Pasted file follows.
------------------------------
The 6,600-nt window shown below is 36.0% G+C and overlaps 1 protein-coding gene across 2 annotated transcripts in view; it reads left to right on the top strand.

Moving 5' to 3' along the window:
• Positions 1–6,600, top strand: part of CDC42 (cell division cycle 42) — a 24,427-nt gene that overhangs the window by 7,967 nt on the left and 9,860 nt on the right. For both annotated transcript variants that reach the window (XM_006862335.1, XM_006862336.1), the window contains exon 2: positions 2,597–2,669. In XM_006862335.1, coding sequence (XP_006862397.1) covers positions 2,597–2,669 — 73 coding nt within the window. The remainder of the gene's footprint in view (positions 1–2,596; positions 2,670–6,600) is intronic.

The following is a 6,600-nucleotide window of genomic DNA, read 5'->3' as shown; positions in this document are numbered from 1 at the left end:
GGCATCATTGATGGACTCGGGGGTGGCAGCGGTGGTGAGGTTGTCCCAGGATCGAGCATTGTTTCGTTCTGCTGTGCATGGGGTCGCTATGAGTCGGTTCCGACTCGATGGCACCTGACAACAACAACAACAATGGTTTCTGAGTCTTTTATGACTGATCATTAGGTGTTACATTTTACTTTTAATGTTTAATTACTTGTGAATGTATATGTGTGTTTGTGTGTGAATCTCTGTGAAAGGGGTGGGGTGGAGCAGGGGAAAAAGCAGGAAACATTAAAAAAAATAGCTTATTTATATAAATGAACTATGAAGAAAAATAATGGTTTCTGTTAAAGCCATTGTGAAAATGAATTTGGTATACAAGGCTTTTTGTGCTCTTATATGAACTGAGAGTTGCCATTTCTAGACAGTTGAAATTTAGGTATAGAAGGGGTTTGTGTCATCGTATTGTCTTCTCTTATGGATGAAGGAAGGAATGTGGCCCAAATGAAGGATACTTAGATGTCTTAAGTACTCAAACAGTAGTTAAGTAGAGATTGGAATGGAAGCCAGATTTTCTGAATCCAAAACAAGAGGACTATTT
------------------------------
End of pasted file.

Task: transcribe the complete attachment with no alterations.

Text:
The 6,600-nt window shown below is 36.0% G+C and overlaps 1 protein-coding gene across 2 annotated transcripts in view; it reads left to right on the top strand.

Moving 5' to 3' along the window:
• Positions 1–6,600, top strand: part of CDC42 (cell division cycle 42) — a 24,427-nt gene that overhangs the window by 7,967 nt on the left and 9,860 nt on the right. For both annotated transcript variants that reach the window (XM_006862335.1, XM_006862336.1), the window contains exon 2: positions 2,597–2,669. In XM_006862335.1, coding sequence (XP_006862397.1) covers positions 2,597–2,669 — 73 coding nt within the window. The remainder of the gene's footprint in view (positions 1–2,596; positions 2,670–6,600) is intronic.

The following is a 6,600-nucleotide window of genomic DNA, read 5'->3' as shown; positions in this document are numbered from 1 at the left end:
GGCATCATTGATGGACTCGGGGGTGGCAGCGGTGGTGAGGTTGTCCCAGGATCGAGCATTGTTTCGTTCTGCTGTGCATGGGGTCGCTATGAGTCGGTTCCGACTCGATGGCACCTGACAACAACAACAACAATGGTTTCTGAGTCTTTTATGACTGATCATTAGGTGTTACATTTTACTTTTAATGTTTAATTACTTGTGAATGTATATGTGTGTTTGTGTGTGAATCTCTGTGAAAGGGGTGGGGTGGAGCAGGGGAAAAAGCAGGAAACATTAAAAAAAATAGCTTATTTATATAAATGAACTATGAAGAAAAATAATGGTTTCTGTTAAAGCCATTGTGAAAATGAATTTGGTATACAAGGCTTTTTGTGCTCTTATATGAACTGAGAGTTGCCATTTCTAGACAGTTGAAATTTAGGTATAGAAGGGGTTTGTGTCATCGTATTGTCTTCTCTTATGGATGAAGGAAGGAATGTGGCCCAAATGAAGGATACTTAGATGTCTTAAGTACTCAAACAGTAGTTAAGTAGAGATTGGAATGGAAGCCAGATTTTCTGAATCCAAAACAAGAGGACTATTT